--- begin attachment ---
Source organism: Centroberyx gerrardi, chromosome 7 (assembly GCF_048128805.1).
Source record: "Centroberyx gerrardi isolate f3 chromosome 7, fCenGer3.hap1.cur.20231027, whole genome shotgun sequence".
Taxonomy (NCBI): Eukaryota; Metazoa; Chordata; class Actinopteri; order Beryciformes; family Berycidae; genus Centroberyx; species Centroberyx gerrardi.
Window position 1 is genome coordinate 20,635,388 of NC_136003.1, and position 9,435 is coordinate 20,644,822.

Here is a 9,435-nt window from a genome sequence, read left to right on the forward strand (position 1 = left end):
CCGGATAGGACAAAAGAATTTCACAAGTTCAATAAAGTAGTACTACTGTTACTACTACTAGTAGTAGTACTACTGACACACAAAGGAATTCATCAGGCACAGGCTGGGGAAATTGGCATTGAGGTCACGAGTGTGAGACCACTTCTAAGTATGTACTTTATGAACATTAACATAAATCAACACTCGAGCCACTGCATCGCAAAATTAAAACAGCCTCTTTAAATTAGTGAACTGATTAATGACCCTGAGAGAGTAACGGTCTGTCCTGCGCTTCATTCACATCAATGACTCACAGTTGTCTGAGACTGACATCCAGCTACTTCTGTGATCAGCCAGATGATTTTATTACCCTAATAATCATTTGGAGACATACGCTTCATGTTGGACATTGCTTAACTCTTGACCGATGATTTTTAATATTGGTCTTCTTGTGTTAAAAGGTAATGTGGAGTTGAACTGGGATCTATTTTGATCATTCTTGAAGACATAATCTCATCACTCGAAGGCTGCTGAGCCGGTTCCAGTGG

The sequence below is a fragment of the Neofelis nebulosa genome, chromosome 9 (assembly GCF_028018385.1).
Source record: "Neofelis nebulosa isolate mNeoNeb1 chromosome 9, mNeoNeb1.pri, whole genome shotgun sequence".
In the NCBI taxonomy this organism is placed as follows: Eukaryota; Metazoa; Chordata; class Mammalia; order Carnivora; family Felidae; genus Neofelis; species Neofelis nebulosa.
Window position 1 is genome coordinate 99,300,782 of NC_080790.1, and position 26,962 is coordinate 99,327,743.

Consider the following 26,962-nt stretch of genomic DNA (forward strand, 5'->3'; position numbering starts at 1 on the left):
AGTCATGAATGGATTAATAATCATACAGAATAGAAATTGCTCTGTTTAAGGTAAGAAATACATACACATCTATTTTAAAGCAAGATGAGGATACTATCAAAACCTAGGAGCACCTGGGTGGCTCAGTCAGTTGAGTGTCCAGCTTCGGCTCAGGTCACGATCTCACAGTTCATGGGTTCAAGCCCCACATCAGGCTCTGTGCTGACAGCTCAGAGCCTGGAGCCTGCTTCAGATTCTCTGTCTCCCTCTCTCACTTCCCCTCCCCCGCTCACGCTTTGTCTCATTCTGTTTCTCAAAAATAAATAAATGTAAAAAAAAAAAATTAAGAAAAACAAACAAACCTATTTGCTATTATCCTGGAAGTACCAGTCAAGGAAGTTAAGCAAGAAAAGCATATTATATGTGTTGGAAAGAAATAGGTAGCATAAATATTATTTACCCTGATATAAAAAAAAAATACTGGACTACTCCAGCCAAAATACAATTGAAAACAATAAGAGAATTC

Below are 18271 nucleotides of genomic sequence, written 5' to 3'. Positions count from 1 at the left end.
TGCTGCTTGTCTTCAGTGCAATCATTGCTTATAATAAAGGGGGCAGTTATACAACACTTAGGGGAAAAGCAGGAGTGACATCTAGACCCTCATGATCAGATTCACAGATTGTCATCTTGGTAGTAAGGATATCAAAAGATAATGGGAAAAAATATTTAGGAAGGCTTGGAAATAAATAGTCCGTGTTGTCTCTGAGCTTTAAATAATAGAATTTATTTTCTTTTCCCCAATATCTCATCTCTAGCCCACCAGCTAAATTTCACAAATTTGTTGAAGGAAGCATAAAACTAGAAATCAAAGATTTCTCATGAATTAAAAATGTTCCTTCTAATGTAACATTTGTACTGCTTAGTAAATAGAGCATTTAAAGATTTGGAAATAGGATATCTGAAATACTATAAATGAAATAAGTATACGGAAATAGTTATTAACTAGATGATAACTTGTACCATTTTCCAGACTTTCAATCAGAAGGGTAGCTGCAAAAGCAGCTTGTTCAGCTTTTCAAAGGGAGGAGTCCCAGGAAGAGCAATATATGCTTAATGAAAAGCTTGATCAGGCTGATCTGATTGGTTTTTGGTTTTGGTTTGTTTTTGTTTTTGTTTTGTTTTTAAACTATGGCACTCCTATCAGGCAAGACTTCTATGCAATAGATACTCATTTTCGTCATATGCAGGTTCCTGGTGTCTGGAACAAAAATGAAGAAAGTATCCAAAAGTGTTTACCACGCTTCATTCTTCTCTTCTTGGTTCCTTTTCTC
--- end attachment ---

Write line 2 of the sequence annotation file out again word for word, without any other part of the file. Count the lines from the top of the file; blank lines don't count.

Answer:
Source record: "Centroberyx gerrardi isolate f3 chromosome 7, fCenGer3.hap1.cur.20231027, whole genome shotgun sequence".